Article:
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Negative interactions between people and wild boar high in areas bordering protected areas, says study

‘In places such as Coonoor, Kotagiri and Udhagamandalam, wild boars are seen near towns due to the presence of open dumping sites that attracts the animals’

September 09, 2022 06:39 pm | Updated September 10, 2022 08:14 am IST - UDHAGAMANDALAM

Wild boars often stray into residential areas in Udhagamandalam town and attack domestic animals.

Wild boars often stray into residential areas in Udhagamandalam town and attack domestic animals. | Photo Credit: M. Sathyamoorthy

With State Governments across Southern India coming up with management plans to deal with wild boars, due to the animals having negative interactions with humans, a study in the Western and Eastern Ghats predicts that such negative interactions between people and the species could be occurring in around 30 % of the total study area, encompassing 16 protected areas.

In the paper, ‘Factors driving human-wild pig interactions: implications for wildlife conflict management in southern parts of India’ published in Biological Invasions, researchers David Milda, Tharmalingam Ramesh, Riddhika Kalle, V. Gayathri, M. Thanikodi and K. Ashish conducted interviews and used models to predict negative human-wild boar interactions in 16 protected areas, including in Kanyakumari, Tirunelveli, Theni, Kodaikanal, Coimbatore, Nilgiris, Erode, Dharmapuri and Hosur.

The study revealed that the maximum number of reported negative interactions occurred in fringe areas where people lived in close proximity to forest areas, with almost 77 % of all respondents reporting such incidents. However, such negative interactions were fewer in number in protected areas and reserve forests, with 13 % and 10 % of respondents reporting such incidents. The study also revealed that negative interactions between humans and the species had largely economic implications with very few injuries or deaths to people reported due to such interactions.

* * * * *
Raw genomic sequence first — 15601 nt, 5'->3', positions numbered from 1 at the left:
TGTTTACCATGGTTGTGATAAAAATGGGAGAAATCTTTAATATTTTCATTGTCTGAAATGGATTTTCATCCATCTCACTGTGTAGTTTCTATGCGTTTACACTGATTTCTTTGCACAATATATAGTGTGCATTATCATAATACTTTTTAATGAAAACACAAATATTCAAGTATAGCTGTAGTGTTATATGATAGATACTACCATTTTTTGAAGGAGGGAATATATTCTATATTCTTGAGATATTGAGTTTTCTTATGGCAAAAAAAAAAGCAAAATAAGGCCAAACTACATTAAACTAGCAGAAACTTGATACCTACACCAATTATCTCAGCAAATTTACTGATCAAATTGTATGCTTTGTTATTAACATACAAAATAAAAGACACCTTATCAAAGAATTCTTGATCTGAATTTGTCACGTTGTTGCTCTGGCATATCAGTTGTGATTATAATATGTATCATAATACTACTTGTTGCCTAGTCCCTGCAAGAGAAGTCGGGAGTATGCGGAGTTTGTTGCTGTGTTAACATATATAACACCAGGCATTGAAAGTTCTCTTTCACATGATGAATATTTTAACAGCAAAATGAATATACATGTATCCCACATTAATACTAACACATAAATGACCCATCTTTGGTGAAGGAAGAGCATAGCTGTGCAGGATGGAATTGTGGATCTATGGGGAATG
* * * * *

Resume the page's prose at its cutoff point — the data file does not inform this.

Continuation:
Milda David, a research scholar at the Salim Ali Center for Ornithology and Natural History (SACON), and one of the lead authors of the paper, told The HIndu though wild boars were resident to the regions where they have become a problem, that their continued negative interactions would pose significant threat for other wildlife using the same landscapes. Ms. David said that in places such as Coonoor, Kotagiri and Udhagamandalam, wild boars were seen near towns due to the presence of open dumping sites that attracts the animals. She said that she hoped the paper would allow policy makers to identify underlying causes to such interactions and take steps to draw the animals near human communities.

Ashish Kumar, one of the authors of the paper and Senior Project Fellow at SACON, said that due to the adaptable nature of wild boars, negative interactions could occur in 6,729 square kilometers out of the survey area encompassing 22,525 square kilometers.

He said that with wild boar populations increasingly coming into confrontation with human communities, it was important for forest and wildlife management authorities to identify locations where they would need to implement strategies to control the population of wild boars. “Due to the negative interactions with the animals, and loss accrued by human communities due to crop damage, people usually take it upon themselves to target these animals with crude bombs and other devices, which in the long term, impact other species of wildlife as well. This is why it is important that these negative interactions are controlled, and this study could help policy makers focus on negating conflicts in such key areas where there is a large interface of humans and wild boar,” said Mr. Ashish Kumar.

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